As I sit here on a Greyhound bus contemplating catching up with the most recent episodes of Marvel's Agent Carter, I am reminded of an interesting trend across various forms of narrative media: a lot of the stories told about women-as-protagonists are about women who are able to take on traditionally masculine roles. A lot of the time, when we read books or watch TV shows or movies about women, we're in board because we are absorbing the story of women who are able to do the same things men did, or better things in similar arenas, despite the handicap of massive prejudice against them. This is great! These stories are really important and awesome. (I also just finished the sixth season of Buffy the Vampire Slayer and expect to have devoured the whole show my the end of March, HELP.) They're inspiring because flying in the face of convention is difficult, and women succeeding in traditionally masculine arenas are doing something difficult successfully. But what the single-minded focus on those stories neglects is that women who successfully carry out traditionally feminine roles also accomplish someting difficult, something just as important and worthy of being remembered. Which flies in the face of several millennia's worth of accepted wisdom about what kinds of stories, especially historical stories, are interesting and valuable. Which brings me to the topic of this post: The Astronaut Wives Club, by Lily Koppel, which I downloaded from the Toronto Public Library Overdrive site to read on my many planes and buses during this week off from the TBSO.
Let's get this out of the way: I'm not a space nerd like some people are space nerds. I like space. I've read Wikipedia pages. I borrowed Chris Hadfield's book. I coughed up the dough for an Uber out to the Johnson Space Centre when I was in Houston, and got teary-eyed at a speech of George W. Bush's for the first and hopefully last time in my life (they played a recording of some memorial speech of his when the tour stopped in the middle of the field planted with trees for dead astronauts.) But, y'know, I didn't buy the t-shirt, I don't run out and get any new space-related book as soon as it's released, and a lot of the information in this book that was new to me probably wouldn't have been new to someone for whom knowledge about America's space exploration is a more important hobby.
That said, it seems like a lot of people read this book expecting new information about the actual space program, or the astronauts, or something. Those people are dumb. This book isn't about astronauts, and it isn't about space. It's about women on Earth, and how being a woman on Earth can take just as much out of you as being an astronaut in space. And these women had enough of being manufactured personas during their time as 1950s-acceptable "Perfect Responsible American Wives"; they don't need to be transformed yet again into 2015-acceptable "Strong Women."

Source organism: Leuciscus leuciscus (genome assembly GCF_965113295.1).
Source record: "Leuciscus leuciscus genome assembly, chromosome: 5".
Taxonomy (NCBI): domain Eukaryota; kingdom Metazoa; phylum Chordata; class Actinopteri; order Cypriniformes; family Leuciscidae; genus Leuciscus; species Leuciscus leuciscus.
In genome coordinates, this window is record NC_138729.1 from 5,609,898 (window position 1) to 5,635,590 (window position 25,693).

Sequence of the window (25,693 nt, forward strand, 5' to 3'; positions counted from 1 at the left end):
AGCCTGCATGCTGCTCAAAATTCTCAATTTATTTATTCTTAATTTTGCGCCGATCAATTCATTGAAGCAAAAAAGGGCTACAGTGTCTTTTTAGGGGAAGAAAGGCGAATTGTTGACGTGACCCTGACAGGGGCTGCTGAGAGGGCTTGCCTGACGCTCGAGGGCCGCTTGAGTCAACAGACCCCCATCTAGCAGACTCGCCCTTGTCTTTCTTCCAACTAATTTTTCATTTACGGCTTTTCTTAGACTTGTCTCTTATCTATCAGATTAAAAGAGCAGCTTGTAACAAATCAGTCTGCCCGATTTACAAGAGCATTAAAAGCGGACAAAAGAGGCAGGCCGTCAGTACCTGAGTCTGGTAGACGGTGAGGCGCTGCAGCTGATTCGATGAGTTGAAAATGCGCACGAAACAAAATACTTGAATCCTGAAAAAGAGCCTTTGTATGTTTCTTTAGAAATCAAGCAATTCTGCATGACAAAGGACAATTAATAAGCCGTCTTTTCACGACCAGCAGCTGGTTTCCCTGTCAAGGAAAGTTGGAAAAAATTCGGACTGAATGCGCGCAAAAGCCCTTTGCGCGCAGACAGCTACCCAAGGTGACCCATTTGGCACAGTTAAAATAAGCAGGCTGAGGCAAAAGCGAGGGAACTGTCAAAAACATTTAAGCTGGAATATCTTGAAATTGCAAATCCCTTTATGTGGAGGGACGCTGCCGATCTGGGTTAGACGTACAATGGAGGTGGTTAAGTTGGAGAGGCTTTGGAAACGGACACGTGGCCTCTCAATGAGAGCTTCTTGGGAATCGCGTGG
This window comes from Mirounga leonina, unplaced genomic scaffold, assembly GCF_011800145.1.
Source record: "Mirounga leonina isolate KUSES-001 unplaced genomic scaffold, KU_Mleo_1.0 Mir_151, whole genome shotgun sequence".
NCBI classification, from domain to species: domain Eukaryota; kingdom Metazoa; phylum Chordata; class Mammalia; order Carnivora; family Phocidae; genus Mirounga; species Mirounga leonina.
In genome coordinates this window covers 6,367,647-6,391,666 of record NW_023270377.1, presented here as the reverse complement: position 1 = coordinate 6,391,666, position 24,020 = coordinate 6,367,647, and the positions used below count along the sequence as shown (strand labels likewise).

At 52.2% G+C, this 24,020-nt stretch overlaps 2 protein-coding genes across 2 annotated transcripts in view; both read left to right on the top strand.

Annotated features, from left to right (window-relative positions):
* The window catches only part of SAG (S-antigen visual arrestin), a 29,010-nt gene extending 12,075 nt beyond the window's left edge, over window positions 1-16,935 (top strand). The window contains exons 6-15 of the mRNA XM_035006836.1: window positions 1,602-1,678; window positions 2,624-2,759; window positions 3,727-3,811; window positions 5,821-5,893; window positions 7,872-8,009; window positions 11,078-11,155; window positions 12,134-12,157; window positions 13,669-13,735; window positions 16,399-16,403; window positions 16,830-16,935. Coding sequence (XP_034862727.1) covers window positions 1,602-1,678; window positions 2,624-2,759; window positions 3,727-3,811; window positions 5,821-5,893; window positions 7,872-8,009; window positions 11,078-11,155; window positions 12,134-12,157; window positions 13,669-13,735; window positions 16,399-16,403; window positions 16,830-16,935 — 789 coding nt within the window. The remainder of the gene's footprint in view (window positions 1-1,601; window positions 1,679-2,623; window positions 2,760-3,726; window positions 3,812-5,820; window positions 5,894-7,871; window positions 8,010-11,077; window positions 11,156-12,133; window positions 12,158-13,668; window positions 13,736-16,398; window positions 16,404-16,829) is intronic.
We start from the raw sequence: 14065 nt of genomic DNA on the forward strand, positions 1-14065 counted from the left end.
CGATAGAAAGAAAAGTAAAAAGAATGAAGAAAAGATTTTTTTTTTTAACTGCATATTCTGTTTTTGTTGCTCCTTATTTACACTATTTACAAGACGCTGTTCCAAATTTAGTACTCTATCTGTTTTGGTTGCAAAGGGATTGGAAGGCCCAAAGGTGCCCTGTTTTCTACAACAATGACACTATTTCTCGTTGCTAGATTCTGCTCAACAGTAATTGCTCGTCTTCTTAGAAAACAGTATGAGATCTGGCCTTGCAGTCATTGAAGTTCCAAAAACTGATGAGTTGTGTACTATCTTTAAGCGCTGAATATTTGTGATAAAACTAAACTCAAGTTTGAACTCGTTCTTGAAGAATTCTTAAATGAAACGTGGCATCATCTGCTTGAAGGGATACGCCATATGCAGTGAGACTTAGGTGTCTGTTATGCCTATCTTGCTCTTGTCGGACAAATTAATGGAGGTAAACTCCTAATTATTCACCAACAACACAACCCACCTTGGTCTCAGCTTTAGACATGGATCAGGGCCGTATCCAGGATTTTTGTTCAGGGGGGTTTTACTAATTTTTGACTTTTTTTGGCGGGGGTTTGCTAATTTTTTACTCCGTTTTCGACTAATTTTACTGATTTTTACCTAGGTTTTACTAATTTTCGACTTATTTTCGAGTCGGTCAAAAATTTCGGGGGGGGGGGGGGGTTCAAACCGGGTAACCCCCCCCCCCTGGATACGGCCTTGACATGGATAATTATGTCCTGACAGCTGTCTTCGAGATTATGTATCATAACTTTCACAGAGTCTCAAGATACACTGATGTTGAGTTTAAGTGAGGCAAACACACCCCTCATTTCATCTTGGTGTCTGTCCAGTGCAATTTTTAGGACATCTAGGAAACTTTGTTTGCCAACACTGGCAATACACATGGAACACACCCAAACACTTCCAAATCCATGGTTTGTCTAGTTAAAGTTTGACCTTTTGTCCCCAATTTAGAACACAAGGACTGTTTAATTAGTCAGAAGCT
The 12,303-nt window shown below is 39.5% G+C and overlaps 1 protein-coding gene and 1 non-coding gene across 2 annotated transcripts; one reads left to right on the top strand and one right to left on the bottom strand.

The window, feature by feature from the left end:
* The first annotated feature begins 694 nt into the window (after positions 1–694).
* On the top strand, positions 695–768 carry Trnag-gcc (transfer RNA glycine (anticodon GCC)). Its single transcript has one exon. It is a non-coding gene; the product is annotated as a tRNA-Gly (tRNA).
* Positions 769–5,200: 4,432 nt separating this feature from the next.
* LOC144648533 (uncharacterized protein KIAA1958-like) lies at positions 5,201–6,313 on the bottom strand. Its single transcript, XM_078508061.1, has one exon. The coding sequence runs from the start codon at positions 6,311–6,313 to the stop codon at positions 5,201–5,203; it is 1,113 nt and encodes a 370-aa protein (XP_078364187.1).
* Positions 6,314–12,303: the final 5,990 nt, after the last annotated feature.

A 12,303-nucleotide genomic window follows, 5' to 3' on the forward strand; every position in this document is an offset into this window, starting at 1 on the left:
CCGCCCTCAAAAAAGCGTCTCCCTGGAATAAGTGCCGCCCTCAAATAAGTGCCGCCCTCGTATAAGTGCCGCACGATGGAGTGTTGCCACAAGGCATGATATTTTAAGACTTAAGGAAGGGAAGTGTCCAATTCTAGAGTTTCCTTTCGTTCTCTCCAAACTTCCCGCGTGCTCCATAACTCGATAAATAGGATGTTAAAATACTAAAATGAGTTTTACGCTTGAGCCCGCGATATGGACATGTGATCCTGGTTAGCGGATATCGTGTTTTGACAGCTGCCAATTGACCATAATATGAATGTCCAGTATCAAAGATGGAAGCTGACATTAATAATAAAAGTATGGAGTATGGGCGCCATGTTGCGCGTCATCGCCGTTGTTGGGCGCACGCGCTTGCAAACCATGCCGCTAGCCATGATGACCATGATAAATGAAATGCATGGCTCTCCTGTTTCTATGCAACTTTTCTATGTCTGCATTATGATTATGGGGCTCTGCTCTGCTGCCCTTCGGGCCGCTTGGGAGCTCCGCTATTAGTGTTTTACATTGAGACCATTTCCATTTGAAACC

And that seems to be pretty much where the backlash is coming from. This is a book that refuses to alter its subjects to be palatable to the modern reader. Thus, when I ventured into the wild world of internet reviews to see what people were saying about the book on Goodreads and Amazon, I found mostly things like this:
How I wanted to love this book. I'm a big space nerd and have read lots about the astronauts. So this seemed like a natural fit: the familiar story but told from the other side. And there was some of that, yes, but unfortunately too much of the book was just one slightly or not-so-slightly humorous anecdote after the other and descriptions of dresses and shoes.
And this particularly nasty one:
How to write a book about the space program that's far less compelling than the one Tom Wolfe wrote on the same subject, in five easy steps.
1) First, make sure to eliminate everything that's interesting about space, and the politics involved in exploring it. The space race was an insane endeavor. Astronauts faced death when they got in those capsules; some of them actually died. Americans became obsessed with nationalist astro-gazing, but in the background buzzed the constant (and not unsubstantiated) fear that Russia would blow us the fuck up. Ignore all of that. Instead, focus on people's hair.
2) Second, write like a middling high school sophomore. It's best if you channel said sophomore as if he had gotten spectacularly high and only then remembered he had to write something (imagine that, by this point, he's three bowls in and not having an easy time getting his neurons to fire appropriately).
3) Organization, schmorganization. Ramble about whatever comes to mind!
4) Provide no information on the historical context, except to mention that, by the first Mercury launch, pink lipstick was out and red lipstick was in.